north wales horse watch

07917 534495 

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GOGLEDD CYMRU GWARCHOD CEFFYLAU

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HORSE IDENTIFICATION

 

Take colour photographs of your horse in summer and winter and from front, back and sides.

Ensure that in the photos the horse is standing correctly as shown in your horse's passport.

Photograph unique marks and scars making sure it is clear where these appear on the animal.

In addition to saving photos to your computer, keep photographic prints. Have photos ready to circulate quickly in the event of your horse being stolen.

Ensure that identifying unique marks and scars are recorded on a suitable diagram.

SECURITY ADVICE FOR HORSES, PREMISES AND EQUIPMENT

The following information gives general guidance on a whole range of security measures covering horses, tack, trailers, horseboxes and stables.

SECURITY MARKING

 

Having your horse and valuables security marked will deter thieves.

Recognised methods of security marking are

  • Microchip implant

  • Hoof branding

  • Freeze marking

  • Smart Water/Selecta DNA

Microchip Implant: This is implanted in the horse's neck. The RSPCA and certain other organisations have transceivers which can detect the signal from the microchip if the horse is stolen.

Hoof Branding: This involves having your postcode branded on your horse's hooves. You can purchase the branding irons and have your farrier apply the brand. Periodic renewal is required.

Freeze Marking: This is done humanely by freeze marking a number on the horse's body (usually on the saddle patch) with chilled irons. This leaves a unique number for life. Records of freeze marks are kept, and registration papers are issued to owners.

Smart Water: A colourless forensic liquid that can be used on all your valuables including your horse tack and trailers.

Selecta DNA: A unique DNA code applied to items which allow police to identify property and link criminals to the crime.

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STABLES AND PADDOCKS

 

There are several measures you can take to protect your premises.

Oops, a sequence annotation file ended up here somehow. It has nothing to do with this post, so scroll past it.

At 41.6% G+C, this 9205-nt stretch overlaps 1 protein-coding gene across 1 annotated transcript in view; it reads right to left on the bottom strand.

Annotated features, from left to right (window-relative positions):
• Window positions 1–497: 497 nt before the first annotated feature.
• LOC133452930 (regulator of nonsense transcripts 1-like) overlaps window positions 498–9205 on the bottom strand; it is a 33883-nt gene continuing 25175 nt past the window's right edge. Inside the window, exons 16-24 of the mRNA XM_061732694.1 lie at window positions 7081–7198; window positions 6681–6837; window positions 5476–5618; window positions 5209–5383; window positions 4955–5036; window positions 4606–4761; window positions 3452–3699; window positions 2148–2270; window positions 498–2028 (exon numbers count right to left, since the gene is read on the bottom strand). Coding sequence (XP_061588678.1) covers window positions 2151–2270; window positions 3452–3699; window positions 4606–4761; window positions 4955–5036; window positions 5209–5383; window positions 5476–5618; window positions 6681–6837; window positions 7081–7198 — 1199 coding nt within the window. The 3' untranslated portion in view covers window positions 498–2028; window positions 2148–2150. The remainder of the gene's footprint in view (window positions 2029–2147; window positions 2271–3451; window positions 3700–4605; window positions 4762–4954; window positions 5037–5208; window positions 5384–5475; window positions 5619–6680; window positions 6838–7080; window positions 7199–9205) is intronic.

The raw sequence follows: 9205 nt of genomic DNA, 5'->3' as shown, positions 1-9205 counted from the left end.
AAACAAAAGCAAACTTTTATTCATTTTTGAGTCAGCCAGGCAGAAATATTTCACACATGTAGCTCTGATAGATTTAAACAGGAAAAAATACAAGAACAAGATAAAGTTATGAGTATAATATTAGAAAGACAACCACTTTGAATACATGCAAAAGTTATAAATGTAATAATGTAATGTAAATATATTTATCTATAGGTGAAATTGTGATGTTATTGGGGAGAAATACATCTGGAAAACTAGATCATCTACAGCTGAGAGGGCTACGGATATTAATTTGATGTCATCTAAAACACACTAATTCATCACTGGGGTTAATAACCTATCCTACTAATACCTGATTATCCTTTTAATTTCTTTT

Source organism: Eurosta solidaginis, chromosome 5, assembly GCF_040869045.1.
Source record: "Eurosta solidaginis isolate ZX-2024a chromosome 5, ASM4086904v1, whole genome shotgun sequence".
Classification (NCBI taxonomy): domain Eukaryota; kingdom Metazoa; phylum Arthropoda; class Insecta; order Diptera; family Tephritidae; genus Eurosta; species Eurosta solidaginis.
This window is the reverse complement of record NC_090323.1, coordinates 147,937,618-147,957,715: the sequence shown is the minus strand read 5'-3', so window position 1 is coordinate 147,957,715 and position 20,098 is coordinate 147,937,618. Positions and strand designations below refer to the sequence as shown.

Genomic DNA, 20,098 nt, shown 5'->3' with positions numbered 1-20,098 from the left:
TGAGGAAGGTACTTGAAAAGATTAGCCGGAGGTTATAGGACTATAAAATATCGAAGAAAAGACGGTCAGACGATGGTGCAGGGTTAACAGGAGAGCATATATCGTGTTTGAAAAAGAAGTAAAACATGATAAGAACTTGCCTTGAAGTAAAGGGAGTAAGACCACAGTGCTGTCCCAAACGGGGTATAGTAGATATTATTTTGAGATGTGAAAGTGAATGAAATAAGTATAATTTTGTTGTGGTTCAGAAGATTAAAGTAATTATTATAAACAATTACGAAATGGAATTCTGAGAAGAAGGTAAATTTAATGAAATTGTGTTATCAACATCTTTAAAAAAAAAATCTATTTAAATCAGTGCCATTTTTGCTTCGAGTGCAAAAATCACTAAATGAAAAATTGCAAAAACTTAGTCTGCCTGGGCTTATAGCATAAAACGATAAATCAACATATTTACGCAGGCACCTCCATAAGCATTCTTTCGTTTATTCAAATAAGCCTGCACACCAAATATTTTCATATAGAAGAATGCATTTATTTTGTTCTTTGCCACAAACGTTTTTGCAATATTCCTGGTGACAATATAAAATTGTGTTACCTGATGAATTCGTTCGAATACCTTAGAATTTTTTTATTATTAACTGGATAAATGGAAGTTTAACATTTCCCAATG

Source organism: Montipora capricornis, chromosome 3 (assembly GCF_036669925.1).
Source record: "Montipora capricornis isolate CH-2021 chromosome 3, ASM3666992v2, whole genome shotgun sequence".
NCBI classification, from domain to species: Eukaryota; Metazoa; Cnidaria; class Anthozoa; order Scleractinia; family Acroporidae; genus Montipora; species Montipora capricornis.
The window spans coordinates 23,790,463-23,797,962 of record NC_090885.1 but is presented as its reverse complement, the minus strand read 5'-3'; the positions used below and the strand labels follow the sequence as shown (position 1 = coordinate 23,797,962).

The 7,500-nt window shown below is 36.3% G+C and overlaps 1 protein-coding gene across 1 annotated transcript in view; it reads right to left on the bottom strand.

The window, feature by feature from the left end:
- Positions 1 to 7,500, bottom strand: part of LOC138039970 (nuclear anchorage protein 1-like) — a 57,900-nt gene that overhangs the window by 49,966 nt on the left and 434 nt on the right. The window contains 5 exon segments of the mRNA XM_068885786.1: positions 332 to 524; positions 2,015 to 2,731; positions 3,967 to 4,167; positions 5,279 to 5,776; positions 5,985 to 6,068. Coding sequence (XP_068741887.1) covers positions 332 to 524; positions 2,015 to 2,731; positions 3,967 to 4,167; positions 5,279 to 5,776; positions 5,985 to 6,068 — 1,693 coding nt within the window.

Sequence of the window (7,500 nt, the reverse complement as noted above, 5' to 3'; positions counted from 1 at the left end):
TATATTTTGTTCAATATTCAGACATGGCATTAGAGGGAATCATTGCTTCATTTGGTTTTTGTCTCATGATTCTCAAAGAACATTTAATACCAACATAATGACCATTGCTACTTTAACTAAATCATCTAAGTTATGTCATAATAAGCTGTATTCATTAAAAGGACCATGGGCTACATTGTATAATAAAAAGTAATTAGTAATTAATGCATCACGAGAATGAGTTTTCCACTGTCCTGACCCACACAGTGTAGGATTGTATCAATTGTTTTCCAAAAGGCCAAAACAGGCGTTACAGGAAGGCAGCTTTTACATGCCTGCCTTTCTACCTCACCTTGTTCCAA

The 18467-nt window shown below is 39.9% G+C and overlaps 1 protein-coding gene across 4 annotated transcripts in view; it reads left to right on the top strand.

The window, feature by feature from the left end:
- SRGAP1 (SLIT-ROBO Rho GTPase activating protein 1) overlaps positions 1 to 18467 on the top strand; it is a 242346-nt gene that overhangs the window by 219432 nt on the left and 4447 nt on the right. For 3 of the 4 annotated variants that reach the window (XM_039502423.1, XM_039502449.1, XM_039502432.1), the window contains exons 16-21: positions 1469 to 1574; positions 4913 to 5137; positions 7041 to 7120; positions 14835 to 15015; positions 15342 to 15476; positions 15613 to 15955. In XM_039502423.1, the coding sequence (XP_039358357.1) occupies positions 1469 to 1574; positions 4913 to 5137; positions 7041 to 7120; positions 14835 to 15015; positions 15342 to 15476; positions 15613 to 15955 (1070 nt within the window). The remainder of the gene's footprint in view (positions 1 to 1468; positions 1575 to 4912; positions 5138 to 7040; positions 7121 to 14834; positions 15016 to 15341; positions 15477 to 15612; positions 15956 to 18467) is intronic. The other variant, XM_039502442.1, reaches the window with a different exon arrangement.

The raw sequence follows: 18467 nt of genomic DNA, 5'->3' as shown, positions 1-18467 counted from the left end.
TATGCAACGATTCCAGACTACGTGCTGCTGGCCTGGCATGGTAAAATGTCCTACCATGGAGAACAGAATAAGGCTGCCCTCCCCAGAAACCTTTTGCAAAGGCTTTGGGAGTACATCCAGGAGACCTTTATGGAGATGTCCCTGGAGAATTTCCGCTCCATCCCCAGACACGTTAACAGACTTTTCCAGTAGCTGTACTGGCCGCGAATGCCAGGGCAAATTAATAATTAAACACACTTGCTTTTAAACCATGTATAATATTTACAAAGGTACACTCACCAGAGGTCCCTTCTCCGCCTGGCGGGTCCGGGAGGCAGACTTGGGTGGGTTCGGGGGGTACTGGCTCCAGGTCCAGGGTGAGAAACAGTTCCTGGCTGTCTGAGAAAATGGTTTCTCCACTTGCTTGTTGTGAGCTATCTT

Install burglar alarms and security lighting.

Use substantial padlocks on doors. (Do not padlock horses in their stable).

Display signs that advertise that your property has been security marked.

It is good practice to visit paddocks and stables at least twice a day and vary the times of your visits.

Hedges, fences, and gates should be kept in a good state of repair to deny thieves any easy opportunity to gain access. Gates should have good hinges and be padlocked.

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SADDLERY

 

All your saddlery should be security marked. You can have your tack embossed with your postcode using a metal punch or engraving tool. (Exceptions: Do not be tempted to engrave your postcode onto bits as this could leave your horse with a sore mouth.)

Take photographs of your saddlery, especially if it is unusual. This helps with the detection of stolen goods.

Keep a comprehensive list of all your tack. Include all necessary details as this will help identification.

Record the make of your saddle and tack and any identifying numbers. 

Horsewatch will come out to yards and events to mark tack.Follow us on FaceBook to find out where we will be, or contact us for a visit.

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HORSEBOXES AND TRAILERS

 

As with other equipment, take photographs of your horsebox/trailer.

Have your trailer security marked with your postcode.